updated: 3/23/2019

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ʻŌlelo Noʻeau - Concordance

ʻoe

ʻoe
1. n.v. prolonged sound or thing; sound of chanting, vibration, whistle of a train; whistling of a bull-roarer; drawn out wail of an infant
2. v. To grate harshly, as one thing rubbing against another.
3. s. A continued indistinct sound, as an axe upon a grindstone; as a pen drawn hard upon paper.
4. s. A drumming and singing together; ke oe omua, he wahi pahu kapu e ku ana iloko o omua; kauo aku la o Wakea ia Papa ma ke o'e omua.
5. s. An inverted cone.
6. Epithet of a man who walks genteelly; superiority in some respects; kukulu ka oe, spoken of one riding or running swiftly on foot.
7. Epithet of a beautiful woman.
8. A lengthening; a stretching out of the neck. Isa. 3:16, 5. A monument; a pillar or sign of something.
9. adj. Long; applied to the neck of a person or thing; oeoe hoi ka a-i, he maikai no nae, long are their necks, but still they are handsome; oeoe ka a-i o ka manu nene, long is the neck of the goose.
10. Applied to a sail; he pea oeoe, he kiekie, a long, high sail; applied to a house; hale oeoe; kukulu hou i hale oeoe a kapu.
11. n.v. long, prolonged. fig., to assume a superior air. (Preceded by ke.)
12. idiom. resembling, like.
13. pers. pron. second pers. sing. Thou; you; like au, it often takes o emphatic, as ooe; ooe no kau i manao ai, you thought of yourself; e noho oe me ka makaukau, do you sit ready.
14. pronoun. you (singular), thou.
15. idiom. much, indeed (sometimes following or connecting enumerations).
16. v. see O. To prick; to probe; ke oe aku nei ia ia oukou me ka laau oioi, he pricks you with a sharp stick; to pick up, as with anything sharp.

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31Aia a paʻi ʻia ka maka, haʻi ʻia kupuna nāna ʻoe.Only when your face is slapped should you tell who your ancestors are.
 [Hawaiians were taught never to boast of illustrious ancestors. But when one is slandered and called an offspring of worthless people, he should mention his ancestors to prove that the statement is wrong.]
112A! Loaʻa akula iā ʻoe nā niu o Kaunalewa.Ah! Now you have the coconuts of Kaunalewa.
 [Your worldly possessions are gone. An impolite saying with a play on Kau-nā-lewa (Hang-suspended), as if to say, “Now all you have is a hanging scrotum.” Kaunalewa was a famous coconut grove on Kauaʻi.]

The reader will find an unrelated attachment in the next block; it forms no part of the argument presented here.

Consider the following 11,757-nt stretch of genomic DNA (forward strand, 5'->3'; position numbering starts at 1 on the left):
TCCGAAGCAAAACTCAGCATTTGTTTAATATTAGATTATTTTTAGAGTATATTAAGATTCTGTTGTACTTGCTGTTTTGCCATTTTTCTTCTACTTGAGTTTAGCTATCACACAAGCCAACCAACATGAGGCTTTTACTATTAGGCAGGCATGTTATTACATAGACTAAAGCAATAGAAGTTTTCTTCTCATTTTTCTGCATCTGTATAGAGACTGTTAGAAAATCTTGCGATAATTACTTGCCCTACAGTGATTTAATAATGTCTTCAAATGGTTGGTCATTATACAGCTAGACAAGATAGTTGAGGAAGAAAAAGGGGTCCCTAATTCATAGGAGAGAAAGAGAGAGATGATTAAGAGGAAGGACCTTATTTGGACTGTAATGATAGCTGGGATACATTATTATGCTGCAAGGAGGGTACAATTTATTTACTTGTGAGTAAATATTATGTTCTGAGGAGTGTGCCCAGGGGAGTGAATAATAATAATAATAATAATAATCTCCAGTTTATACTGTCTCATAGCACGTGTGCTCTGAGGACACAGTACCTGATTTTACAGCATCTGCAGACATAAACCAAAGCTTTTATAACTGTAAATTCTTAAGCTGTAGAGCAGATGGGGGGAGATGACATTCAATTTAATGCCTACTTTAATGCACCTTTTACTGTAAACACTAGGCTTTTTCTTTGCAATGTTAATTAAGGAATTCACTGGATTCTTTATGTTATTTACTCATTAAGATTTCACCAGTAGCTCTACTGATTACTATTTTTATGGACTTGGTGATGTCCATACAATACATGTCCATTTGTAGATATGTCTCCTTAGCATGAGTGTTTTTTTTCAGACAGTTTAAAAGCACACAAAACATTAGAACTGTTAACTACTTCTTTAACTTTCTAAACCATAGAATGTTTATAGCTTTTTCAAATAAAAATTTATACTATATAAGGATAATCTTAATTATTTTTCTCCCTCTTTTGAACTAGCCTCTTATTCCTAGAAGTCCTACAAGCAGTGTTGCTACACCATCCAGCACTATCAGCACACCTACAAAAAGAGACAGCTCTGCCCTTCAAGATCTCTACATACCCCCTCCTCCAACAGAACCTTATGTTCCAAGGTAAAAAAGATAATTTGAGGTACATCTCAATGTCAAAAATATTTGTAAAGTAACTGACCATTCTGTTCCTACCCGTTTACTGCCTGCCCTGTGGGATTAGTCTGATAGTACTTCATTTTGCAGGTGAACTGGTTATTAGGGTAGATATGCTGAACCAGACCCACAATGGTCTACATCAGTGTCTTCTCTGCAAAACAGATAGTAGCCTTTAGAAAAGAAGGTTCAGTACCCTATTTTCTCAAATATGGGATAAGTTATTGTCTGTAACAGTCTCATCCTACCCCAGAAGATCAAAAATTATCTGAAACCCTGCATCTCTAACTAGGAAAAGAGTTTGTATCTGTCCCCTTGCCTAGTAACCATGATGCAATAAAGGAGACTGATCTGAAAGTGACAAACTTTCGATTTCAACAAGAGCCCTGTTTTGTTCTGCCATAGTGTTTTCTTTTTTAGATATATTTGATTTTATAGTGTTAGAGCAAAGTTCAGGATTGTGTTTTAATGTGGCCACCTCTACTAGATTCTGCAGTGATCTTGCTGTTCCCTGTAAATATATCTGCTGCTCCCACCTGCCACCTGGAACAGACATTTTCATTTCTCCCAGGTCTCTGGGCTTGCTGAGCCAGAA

132ʻAʻohe e loaʻa Niu-a-Kāne iā ʻoe.Youll never be able to reach Kāne’s coconuts.
 [Said of something unattainable. Niu-a-Kāne is a rock islet in the sea at Hāna, Maui.]
191ʻAʻohe na ia mau mea e uē iā ʻoe, na ke kanaka ʻoe e uē.Things will not mourn you, but people will.
 [Said to one who thinks more of his possessions than of his kinfolk or friends.]
196ʻAʻohe ʻoe no koʻu hālau.You are not of my shed.
 [Why do you presume to know who my ancestors are?]
217ʻAʻohe wāwae o ka iʻa; ʻo ʻoe ka mea wāwae, kiʻi mai.Fish have no feet; you who have feet must come and get it.
 [Said of one who asks for, but doesn’t come to get, what he wants. Any footless creature might be used as an example.]
231ʻAʻole ʻoe koʻu hoa ʻōlelo.You are not the companion to talk with.
 [You are not my equal.]
235ʻAuhea nō hoʻi kou kanaka uʻi a ʻimi ʻoe i wahine nāu?Why is it that you do not show how handsome you are by seeking your own woman ?
 [A woman might say, under the same circumstances, “ʻAuhea nō hoʻi kou wahine uʻi a ʻimi ʻoe i kāne nau?’]
250E ʻai ana ʻoe i ka poi paua o Keaiwa.Now you are eating poi made from the paua taro of Keaiwa.
 [A boast from the district of Kaʻū: “Now you are seeing the very best that we have.” Also used to say, “Now you will find out how fine a girl (or boy) can be in making love.” The paua was the best taro in Kaʻū and the only variety that grew on the plains.]
270ʻEha ana ʻoe lā i ka makani kuʻi o ka Ulumano.You will he hurt by the pounding of the Ulumano breeze.
 [One is hurt by the sharp words spoken. This is a line from an old chant.]
284E hoʻi e peʻe i ke ōpū weuweu me he moho lā. E ao o haʻi ka pua o ka mauʻu iā ʻoe.Go back and hide among the clumps of grass like the wingless rail. Be careful not to break even a blade of grass.
 [Retum to the country to live a humble life and leave no trace to be noticed and followed. So said the chief Keliʻiwahamana to his daughter when he was dying. Later used as advice to a young person not to be aggressive or show off.]
298E huʻe mai ʻoe i ke koaiʻe o Makawao!Try uprooting the koaiʻe tree of Makawao!
 [I defy you to tackle a lad of Makawao! A boast from a native of Makawao, Maui.]
309E ʻike ana ʻoe i ke liʻi nui o Oʻahu, o Kakuhihewa.You will meet with the great chief of Oʻahu, Kakuhihewa.
 [You shall find out how wrong you are. A play on kuhihewa (erroneous).]
320E keʻekeʻehi kūlana i paʻa. ʻO ʻoe hoʻokahi, ʻo wau hoʻokahi, kū mai i mua.Take a firm stand. You, by yourself, and I, by myself, let us step forth.
 [A challenge to one to step out of a crowd and fight man to man.]
341E loaʻa ana iā ʻoe ka mea a Paʻahao.Youll get what Paʻahao has.
 [Paʻahao, a native of Kaʻiā, was often teased by his neighbors because when annoyed he would snap, “Naio!” (“Pinworms!”) This amused his tormentors. When annoyed, one might say, “You’ll get what Paʻahao has.” Paʻahao lived in Waiōhinu, Kaʻū, during the late 1800s and early 1900s.]
358E nānā wāhine aʻe nō, ʻaʻole ʻoe e loaʻa.Women can be observed, [but] you cannot be matched.
 [One may look at other women but none can be compared to you.]
514Hea ʻia mai kēia kanaka, malia he inoa i loaʻa iā ʻoe.Call an invitation to this person, perhaps you know the name.
 [A request to be called into someone’s home, usually uttered by a passing relative or friend who would like to pause and rest but is not sure that he is recognized by the others.]
543He ana ka manaʻo o ke kanaka, ʻaʻole ʻoe e ʻike iā loko.The thoughts of man are like caves whose interiors one cannot see.
595He hou ʻoe, he iʻa moe ahiahi.You are a hou, a fish that sleeps in the evening.
 [A small, inoffensive fellow — but one who will fight when annoyed.]
640He ʻio ʻoe, he ʻio au, he ʻio nā ʻānela o ke akua, kiʻi maila nō iā ʻoe a lawe.You are a hawk, I am a hawk, and the angels of God are hawks.
 [Uttered by Hitchcock, a missionary, over the coffin of a sorcerer who had threatened to pray him to death and referred to himself as an ʻio, the bird that flies the highest.]
682He Keʻei ʻoe no lalo lilo.You are a person of Keʻei, from far below.